A tarsorrhaphy is a surgical procedure in which the eyelids are partially sewn together to narrow the opening. The eye needs the lid to protect it, as well as tears and periodic blinking to cleanse it and keep it moist. There are many conditions that impair these functions, which may harm the eye, especially the cornea. Until they can be appropriately managed, a tarsorrhaphy protects the eye.
To treat: -Paralysis or weakness of the eyelids that prevents the eyes from closing or affects blinking, such as Bell’s palsy, a nerve condition that weaken the muscles of one side of the face, including the eyelid. Myasthenia gravis can also cause facial muscle weakness. These can usually be cured. Stroke is another cause of facial weakness that leads to the inability to completely close the eye. -Exophthalmos (eyes bulging out of their sockets) occurs with Graves’ disease of the thyroid and with tumors behind the eyes. -Enophthalmos is a condition in which the eye falls back into the socket, making the eyelid ineffective. -Several eye and corneal diseases cause swelling of the cornea, requiring temporary protection until the condition is resolved. -Sjögren’s syndrome reduces tear flow to the point where it can endanger the cornea. -Dendritic ulcer of the cornea caused by viruses may require the eyelid to be covered during treatment.
It helps the eyelids function normally or close to normal. It reduces dry eyes caused by malfunctioning of the eyelids. It reduces complications leading to other eye disease. It improves the facial and eye appearance.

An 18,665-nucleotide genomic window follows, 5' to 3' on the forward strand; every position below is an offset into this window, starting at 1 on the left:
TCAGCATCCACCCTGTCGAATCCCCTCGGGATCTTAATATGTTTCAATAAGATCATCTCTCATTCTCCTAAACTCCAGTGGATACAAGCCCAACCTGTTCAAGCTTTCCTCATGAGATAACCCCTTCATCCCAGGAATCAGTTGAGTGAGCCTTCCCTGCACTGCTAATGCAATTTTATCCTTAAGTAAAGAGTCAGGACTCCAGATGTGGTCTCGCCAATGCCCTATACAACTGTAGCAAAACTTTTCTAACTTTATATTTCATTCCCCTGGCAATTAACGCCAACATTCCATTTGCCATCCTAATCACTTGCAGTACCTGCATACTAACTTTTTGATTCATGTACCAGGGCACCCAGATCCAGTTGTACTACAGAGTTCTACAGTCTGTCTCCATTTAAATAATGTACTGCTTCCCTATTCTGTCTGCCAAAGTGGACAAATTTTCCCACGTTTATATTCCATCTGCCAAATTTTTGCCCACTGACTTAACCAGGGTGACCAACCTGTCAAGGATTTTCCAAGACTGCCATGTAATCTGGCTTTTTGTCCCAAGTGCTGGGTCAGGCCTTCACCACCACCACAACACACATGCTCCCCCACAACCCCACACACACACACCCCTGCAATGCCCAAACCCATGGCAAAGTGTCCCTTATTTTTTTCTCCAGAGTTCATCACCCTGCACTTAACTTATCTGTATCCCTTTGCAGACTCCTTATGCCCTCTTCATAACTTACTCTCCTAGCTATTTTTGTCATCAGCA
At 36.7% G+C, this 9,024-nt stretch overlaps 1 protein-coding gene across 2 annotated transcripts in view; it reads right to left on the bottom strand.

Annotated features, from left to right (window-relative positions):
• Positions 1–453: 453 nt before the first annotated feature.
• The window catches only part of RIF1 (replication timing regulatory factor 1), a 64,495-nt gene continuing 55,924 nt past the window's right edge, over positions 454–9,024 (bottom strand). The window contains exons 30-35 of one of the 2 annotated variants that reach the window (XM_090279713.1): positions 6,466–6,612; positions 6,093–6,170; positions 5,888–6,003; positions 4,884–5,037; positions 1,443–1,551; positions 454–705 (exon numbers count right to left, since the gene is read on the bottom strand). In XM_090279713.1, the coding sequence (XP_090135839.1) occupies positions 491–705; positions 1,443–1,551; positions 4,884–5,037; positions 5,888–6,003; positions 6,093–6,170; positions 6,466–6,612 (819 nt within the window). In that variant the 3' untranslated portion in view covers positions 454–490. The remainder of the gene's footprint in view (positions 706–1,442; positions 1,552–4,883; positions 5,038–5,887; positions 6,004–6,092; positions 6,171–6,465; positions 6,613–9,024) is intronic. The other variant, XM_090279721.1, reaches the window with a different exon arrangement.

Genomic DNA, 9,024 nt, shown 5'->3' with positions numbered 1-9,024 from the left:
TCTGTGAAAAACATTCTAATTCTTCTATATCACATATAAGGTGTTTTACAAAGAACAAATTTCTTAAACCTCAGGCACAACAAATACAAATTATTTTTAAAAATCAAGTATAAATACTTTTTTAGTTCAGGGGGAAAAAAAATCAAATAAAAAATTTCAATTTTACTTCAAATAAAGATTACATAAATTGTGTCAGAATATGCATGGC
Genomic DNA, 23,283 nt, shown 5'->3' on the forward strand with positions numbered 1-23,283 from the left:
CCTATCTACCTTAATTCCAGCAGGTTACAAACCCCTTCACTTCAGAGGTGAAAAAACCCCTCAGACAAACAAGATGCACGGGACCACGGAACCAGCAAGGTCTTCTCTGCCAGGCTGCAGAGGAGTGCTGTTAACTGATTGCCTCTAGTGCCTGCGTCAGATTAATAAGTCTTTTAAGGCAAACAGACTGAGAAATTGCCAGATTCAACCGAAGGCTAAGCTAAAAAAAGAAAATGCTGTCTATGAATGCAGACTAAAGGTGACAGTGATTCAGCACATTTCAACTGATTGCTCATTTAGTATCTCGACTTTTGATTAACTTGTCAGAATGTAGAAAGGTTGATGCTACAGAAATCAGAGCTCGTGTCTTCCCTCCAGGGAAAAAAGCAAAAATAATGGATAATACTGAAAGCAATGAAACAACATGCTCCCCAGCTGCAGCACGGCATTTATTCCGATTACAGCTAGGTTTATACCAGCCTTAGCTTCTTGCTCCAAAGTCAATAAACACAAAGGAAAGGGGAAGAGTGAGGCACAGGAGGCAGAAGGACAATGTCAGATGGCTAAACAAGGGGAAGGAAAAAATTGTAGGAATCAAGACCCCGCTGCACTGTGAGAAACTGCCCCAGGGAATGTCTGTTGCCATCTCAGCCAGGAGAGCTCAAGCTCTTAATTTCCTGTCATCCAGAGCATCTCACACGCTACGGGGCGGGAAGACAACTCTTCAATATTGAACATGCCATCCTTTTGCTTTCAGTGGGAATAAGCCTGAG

Carries a few risks
There are actually two normal and simple procedures of tarsorrhaphy: a temporary central tarsorrhaphy and permanent lateral tarsorrhaphy. 1. A temporary central tarsorrhaphy. Doctors usually anaesthetise the central area of the upper and also the lower eyelids. They do this with an injection of a few mm of local anaesthetic. The area is then cleaned with 5% povidone iodine and left there for a few minutes. During this time, doctors prepare two x 2cm bolsters as well as one x 1cm bolster. The sutures are then tied over the bolster (For example, the plastic tubing or else the small cotton wool balls) are placed in order to prevent cutting into skin your surgeon then will pass a double-armed non-absorbable suture for stitching eyes. The same needle is then passed onto the grey line that is the lower lid. It is into the tarsal plate and also out of the skin which is of 2–3 mm that is below the lower eyelid margin. Your doctor then will pass the other needle of the suture right through the upper bolster – or the upper lid. Or the lower lid is also called a lower bolster in the same way as the first needle. In order to separate the closed eyelid, your doctor will pull the smaller bolster down so that the lids will easily open 2. A permanent lateral tarsorrhaphy leaving the central lids open. It allows the patient in order to see and also the eye to be examined. During the procedure; Both the lids of the eye are given anaesthesia. Your doctor then will split the anterior as well as the posterior lamella which is then excised by 1mm. After that, the posterior as well as the anterior lamella is then closed by your doctor.